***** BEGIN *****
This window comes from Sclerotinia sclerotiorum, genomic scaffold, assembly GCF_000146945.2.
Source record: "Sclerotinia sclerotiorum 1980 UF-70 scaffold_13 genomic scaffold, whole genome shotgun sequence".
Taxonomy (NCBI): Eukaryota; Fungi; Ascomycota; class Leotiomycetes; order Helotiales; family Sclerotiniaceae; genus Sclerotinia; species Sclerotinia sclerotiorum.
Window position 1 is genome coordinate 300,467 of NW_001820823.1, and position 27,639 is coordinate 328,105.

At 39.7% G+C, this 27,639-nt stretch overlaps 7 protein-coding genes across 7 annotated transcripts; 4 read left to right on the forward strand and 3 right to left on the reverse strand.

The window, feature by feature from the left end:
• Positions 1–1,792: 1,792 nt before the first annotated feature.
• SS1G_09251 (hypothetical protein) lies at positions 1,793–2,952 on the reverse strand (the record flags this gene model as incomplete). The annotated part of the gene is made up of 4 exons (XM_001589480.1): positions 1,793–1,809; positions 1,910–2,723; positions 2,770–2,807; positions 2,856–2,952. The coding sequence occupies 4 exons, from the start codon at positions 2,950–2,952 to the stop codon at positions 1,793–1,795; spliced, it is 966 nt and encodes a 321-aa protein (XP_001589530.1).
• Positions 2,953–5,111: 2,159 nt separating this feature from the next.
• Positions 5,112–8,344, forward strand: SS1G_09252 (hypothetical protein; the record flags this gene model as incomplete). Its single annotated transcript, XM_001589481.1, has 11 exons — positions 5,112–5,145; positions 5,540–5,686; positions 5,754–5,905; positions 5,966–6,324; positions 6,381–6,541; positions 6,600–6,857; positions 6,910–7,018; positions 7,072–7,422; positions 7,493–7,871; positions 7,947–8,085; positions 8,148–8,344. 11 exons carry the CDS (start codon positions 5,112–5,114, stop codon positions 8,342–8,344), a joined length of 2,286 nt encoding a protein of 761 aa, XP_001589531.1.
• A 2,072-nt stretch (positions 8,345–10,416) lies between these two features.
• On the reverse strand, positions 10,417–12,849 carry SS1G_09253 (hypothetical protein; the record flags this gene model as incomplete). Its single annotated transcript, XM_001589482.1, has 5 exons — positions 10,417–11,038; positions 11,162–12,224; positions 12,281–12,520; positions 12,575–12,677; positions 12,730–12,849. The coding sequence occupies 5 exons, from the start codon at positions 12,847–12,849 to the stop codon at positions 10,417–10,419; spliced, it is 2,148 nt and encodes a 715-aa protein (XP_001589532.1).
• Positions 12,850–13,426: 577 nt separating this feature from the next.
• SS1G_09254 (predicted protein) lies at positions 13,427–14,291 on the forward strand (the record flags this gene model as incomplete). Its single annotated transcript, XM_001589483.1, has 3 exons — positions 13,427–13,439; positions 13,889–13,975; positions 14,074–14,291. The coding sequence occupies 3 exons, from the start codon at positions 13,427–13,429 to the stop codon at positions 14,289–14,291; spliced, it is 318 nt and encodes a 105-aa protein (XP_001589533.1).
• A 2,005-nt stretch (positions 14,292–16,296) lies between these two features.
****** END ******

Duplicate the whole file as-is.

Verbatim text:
This window comes from Sclerotinia sclerotiorum, genomic scaffold, assembly GCF_000146945.2.
Source record: "Sclerotinia sclerotiorum 1980 UF-70 scaffold_13 genomic scaffold, whole genome shotgun sequence".
Taxonomy (NCBI): Eukaryota; Fungi; Ascomycota; class Leotiomycetes; order Helotiales; family Sclerotiniaceae; genus Sclerotinia; species Sclerotinia sclerotiorum.
Window position 1 is genome coordinate 300,467 of NW_001820823.1, and position 27,639 is coordinate 328,105.

At 39.7% G+C, this 27,639-nt stretch overlaps 7 protein-coding genes across 7 annotated transcripts; 4 read left to right on the forward strand and 3 right to left on the reverse strand.

The window, feature by feature from the left end:
• Positions 1–1,792: 1,792 nt before the first annotated feature.
• SS1G_09251 (hypothetical protein) lies at positions 1,793–2,952 on the reverse strand (the record flags this gene model as incomplete). The annotated part of the gene is made up of 4 exons (XM_001589480.1): positions 1,793–1,809; positions 1,910–2,723; positions 2,770–2,807; positions 2,856–2,952. The coding sequence occupies 4 exons, from the start codon at positions 2,950–2,952 to the stop codon at positions 1,793–1,795; spliced, it is 966 nt and encodes a 321-aa protein (XP_001589530.1).
• Positions 2,953–5,111: 2,159 nt separating this feature from the next.
• Positions 5,112–8,344, forward strand: SS1G_09252 (hypothetical protein; the record flags this gene model as incomplete). Its single annotated transcript, XM_001589481.1, has 11 exons — positions 5,112–5,145; positions 5,540–5,686; positions 5,754–5,905; positions 5,966–6,324; positions 6,381–6,541; positions 6,600–6,857; positions 6,910–7,018; positions 7,072–7,422; positions 7,493–7,871; positions 7,947–8,085; positions 8,148–8,344. 11 exons carry the CDS (start codon positions 5,112–5,114, stop codon positions 8,342–8,344), a joined length of 2,286 nt encoding a protein of 761 aa, XP_001589531.1.
• A 2,072-nt stretch (positions 8,345–10,416) lies between these two features.
• On the reverse strand, positions 10,417–12,849 carry SS1G_09253 (hypothetical protein; the record flags this gene model as incomplete). Its single annotated transcript, XM_001589482.1, has 5 exons — positions 10,417–11,038; positions 11,162–12,224; positions 12,281–12,520; positions 12,575–12,677; positions 12,730–12,849. The coding sequence occupies 5 exons, from the start codon at positions 12,847–12,849 to the stop codon at positions 10,417–10,419; spliced, it is 2,148 nt and encodes a 715-aa protein (XP_001589532.1).
• Positions 12,850–13,426: 577 nt separating this feature from the next.
• SS1G_09254 (predicted protein) lies at positions 13,427–14,291 on the forward strand (the record flags this gene model as incomplete). Its single annotated transcript, XM_001589483.1, has 3 exons — positions 13,427–13,439; positions 13,889–13,975; positions 14,074–14,291. The coding sequence occupies 3 exons, from the start codon at positions 13,427–13,429 to the stop codon at positions 14,289–14,291; spliced, it is 318 nt and encodes a 105-aa protein (XP_001589533.1).
• A 2,005-nt stretch (positions 14,292–16,296) lies between these two features.